And the Sheriff was there before anyone could react. He hurtled in overhead, suspended by a pulley, on a length of rope leading towards the stage. This Sheriff was about two and a half feet tall, and wore the traditional robes of the Order of Fury. As he ziplined towards the stage, he yelled at everyone to stop moving, to stop fighting, to listen up, and then they dropped from the rope, bounced with tremendous force from the stage and somersaulted into a cunning arrangement of wires that kept them held upright, standing on the water barrel, facing the audience, and directly below Baron. Baron was still playing dead, and able to operate the dummy’s mouth with a length of wire.

The Sheriff puppet ordered the crowd to disperse, and the players mixed up in the melee acted then as crowd control, guiding the real audience to a position where they could best see the puppet. The Sheriff told everyone that this troupe, The Esteemed Players, really did lose their Trick, but that they were magical nonetheless. These players deserved coins that would keep them going, as did all players. If the crowd was to persist in this bad behaviour then the wrath of the Sheriff would come down upon them all. At this cue, the water barrel exploded. It was full of the inedible molasses that was used to depict blood. The stage blood covered everything and splashed the front rows of the audience. The puppet was blasted back behind the backdrop.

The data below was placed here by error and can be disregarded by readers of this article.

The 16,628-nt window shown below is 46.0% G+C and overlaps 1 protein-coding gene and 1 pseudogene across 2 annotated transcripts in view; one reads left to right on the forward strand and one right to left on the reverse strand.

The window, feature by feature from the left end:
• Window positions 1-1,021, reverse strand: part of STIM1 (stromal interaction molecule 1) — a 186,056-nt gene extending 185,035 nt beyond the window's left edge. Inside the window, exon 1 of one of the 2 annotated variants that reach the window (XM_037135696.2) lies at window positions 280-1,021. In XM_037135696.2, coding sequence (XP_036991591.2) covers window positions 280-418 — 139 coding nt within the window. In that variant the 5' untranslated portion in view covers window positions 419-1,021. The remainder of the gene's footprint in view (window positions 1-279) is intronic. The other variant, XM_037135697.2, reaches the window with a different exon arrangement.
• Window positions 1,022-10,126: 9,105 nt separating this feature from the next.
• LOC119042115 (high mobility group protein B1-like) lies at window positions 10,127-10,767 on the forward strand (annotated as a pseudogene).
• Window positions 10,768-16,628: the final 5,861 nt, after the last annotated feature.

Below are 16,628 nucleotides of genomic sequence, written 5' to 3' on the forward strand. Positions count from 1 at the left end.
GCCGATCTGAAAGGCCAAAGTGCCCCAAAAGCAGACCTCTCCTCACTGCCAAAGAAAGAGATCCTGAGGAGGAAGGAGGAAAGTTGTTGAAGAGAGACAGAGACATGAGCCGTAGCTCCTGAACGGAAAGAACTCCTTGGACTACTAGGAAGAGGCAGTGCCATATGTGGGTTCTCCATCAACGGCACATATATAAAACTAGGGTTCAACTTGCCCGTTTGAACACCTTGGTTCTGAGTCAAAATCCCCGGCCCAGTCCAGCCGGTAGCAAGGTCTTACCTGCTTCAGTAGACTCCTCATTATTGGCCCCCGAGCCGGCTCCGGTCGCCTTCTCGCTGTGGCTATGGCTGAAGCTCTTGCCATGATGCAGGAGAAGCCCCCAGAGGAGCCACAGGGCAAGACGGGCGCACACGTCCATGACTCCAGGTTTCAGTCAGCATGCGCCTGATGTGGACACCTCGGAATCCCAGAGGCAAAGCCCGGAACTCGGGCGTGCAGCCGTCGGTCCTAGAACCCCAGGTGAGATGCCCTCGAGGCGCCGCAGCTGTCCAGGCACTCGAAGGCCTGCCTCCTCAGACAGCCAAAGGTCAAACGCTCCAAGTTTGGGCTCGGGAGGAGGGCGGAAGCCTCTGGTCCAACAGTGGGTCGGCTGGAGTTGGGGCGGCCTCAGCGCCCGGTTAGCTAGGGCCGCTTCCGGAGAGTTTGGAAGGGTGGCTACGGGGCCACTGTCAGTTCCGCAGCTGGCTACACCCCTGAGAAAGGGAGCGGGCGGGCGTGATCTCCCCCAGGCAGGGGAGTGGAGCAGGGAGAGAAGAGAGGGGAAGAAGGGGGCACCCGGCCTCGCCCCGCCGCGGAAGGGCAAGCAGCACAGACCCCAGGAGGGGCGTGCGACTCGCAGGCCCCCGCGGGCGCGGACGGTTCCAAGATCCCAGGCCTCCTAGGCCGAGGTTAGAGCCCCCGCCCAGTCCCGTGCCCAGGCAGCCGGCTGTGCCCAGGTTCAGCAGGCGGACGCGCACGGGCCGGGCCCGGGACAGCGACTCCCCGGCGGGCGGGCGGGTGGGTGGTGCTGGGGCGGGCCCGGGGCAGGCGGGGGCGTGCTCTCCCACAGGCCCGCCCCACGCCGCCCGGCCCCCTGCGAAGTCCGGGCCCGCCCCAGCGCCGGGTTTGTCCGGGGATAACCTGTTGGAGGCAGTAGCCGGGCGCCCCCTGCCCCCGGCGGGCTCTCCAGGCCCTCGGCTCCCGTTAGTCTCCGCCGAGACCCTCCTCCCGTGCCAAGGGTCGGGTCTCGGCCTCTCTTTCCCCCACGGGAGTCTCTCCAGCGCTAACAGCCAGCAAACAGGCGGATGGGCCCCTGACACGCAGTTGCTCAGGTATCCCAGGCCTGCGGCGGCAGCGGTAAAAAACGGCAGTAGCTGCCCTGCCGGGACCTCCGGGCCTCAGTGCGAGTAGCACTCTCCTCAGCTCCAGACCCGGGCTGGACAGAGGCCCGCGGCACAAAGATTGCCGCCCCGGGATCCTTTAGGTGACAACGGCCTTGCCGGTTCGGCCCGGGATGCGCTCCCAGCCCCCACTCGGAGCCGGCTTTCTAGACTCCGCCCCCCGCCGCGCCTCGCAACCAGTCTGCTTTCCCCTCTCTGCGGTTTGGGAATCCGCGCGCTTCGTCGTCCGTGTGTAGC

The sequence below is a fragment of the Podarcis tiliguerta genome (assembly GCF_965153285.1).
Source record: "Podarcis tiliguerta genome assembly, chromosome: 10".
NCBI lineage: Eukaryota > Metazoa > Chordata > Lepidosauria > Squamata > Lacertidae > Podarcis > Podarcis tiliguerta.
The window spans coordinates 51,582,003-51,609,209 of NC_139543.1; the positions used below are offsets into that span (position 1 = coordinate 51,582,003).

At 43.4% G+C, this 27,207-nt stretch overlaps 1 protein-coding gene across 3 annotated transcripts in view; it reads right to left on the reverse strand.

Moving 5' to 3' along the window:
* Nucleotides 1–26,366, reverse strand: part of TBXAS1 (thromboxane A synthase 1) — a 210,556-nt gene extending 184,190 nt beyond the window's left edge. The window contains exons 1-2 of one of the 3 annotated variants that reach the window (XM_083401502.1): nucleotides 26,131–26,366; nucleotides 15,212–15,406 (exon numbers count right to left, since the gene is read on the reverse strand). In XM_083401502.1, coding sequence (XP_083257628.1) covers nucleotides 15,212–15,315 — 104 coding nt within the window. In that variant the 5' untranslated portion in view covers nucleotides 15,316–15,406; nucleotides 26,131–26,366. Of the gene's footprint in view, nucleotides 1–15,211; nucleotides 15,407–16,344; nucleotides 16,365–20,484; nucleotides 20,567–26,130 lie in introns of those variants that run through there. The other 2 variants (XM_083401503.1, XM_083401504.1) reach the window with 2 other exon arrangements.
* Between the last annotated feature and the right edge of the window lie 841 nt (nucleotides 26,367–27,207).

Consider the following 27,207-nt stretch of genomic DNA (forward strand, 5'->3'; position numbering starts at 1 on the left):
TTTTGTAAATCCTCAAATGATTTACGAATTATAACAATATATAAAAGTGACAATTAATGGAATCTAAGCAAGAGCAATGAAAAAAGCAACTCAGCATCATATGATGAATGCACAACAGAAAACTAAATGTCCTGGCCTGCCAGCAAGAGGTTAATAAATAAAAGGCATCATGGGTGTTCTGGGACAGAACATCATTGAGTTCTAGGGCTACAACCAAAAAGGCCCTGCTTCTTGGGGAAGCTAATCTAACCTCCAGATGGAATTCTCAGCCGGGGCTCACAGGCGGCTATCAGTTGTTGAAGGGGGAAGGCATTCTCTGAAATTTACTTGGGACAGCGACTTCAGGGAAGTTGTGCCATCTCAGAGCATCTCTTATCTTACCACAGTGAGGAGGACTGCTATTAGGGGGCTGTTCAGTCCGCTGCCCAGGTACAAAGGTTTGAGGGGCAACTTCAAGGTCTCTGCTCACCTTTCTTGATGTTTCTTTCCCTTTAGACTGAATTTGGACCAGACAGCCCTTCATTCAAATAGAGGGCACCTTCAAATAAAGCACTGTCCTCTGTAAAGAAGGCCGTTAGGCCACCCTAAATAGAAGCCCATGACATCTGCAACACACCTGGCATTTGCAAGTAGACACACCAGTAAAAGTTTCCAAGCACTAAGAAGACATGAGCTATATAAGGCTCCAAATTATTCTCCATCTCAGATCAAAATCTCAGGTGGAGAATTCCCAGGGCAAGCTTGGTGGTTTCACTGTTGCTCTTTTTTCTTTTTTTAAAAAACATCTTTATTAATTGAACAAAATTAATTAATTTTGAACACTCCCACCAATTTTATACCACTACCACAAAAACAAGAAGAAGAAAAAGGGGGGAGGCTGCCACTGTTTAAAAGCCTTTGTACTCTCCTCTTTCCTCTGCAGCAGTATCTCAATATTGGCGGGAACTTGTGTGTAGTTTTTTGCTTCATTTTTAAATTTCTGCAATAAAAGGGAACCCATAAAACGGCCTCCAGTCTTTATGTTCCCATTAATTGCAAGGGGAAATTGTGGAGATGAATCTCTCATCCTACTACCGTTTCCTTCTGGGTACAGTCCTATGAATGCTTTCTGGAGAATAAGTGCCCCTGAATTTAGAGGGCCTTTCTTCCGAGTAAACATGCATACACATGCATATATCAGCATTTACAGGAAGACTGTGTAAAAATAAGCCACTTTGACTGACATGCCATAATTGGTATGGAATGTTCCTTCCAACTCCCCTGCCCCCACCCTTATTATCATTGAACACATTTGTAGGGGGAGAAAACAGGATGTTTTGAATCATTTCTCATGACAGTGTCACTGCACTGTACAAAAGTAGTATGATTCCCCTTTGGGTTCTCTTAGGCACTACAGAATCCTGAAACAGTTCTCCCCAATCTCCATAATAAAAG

Tambourine, who had donned a wig and coat during the distracting explosion sequence, now moved through the audience with the velvet hat. There was a rabbit riding along in the hat, chewing on a piece of hard melon. When Tambourine stopped to urge people to drop a coin in the hat, the rabbit said ‘thank you,’ and ‘bless you,’ to the people who contributed. When the hat was filled, the players rose to bow. Even Baron rose, to show that they were unharmed and grateful. Then came the showstopper - Baron told everyone that their kindness was like the shining sun, and they gestured grandly at the cloudy sky with one hand on their throat. This got a laugh, and then a gasp, for then the clouds did part. A perfect circle of blue sky had formed around the sun.